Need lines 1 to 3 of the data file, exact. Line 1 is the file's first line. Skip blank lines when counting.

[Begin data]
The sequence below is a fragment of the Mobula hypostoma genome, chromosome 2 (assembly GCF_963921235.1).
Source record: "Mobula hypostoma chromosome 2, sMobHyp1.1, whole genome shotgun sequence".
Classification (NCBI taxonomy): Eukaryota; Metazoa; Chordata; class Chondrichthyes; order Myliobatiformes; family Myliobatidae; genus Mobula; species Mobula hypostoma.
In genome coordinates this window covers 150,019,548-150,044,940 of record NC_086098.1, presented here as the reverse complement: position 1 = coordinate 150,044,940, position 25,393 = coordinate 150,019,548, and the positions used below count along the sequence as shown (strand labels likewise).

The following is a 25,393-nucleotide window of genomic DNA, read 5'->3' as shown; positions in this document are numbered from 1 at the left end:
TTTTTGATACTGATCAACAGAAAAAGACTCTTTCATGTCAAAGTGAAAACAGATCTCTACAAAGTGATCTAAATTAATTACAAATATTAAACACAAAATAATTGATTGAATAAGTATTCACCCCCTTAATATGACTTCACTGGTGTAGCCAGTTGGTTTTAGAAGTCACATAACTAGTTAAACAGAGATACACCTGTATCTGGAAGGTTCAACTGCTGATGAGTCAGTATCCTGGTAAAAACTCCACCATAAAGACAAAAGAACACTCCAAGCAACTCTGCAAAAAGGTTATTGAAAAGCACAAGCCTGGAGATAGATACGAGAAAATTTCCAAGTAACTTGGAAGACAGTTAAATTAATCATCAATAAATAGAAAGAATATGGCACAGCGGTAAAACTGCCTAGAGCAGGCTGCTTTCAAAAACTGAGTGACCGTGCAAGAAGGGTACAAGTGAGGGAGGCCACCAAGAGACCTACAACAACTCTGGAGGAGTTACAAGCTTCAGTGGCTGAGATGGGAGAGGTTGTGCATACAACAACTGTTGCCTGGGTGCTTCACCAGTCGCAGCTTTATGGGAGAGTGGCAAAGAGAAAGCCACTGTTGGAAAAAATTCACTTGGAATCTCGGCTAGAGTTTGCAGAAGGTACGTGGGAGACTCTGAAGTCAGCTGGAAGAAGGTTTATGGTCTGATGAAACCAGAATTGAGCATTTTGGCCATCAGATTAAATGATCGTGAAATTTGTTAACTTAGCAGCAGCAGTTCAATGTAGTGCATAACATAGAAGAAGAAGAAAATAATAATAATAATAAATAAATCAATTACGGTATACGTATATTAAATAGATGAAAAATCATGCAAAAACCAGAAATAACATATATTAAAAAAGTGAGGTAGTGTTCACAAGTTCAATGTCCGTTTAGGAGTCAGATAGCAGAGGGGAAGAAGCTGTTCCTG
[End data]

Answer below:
The sequence below is a fragment of the Mobula hypostoma genome, chromosome 2 (assembly GCF_963921235.1).
Source record: "Mobula hypostoma chromosome 2, sMobHyp1.1, whole genome shotgun sequence".
Classification (NCBI taxonomy): Eukaryota; Metazoa; Chordata; class Chondrichthyes; order Myliobatiformes; family Myliobatidae; genus Mobula; species Mobula hypostoma.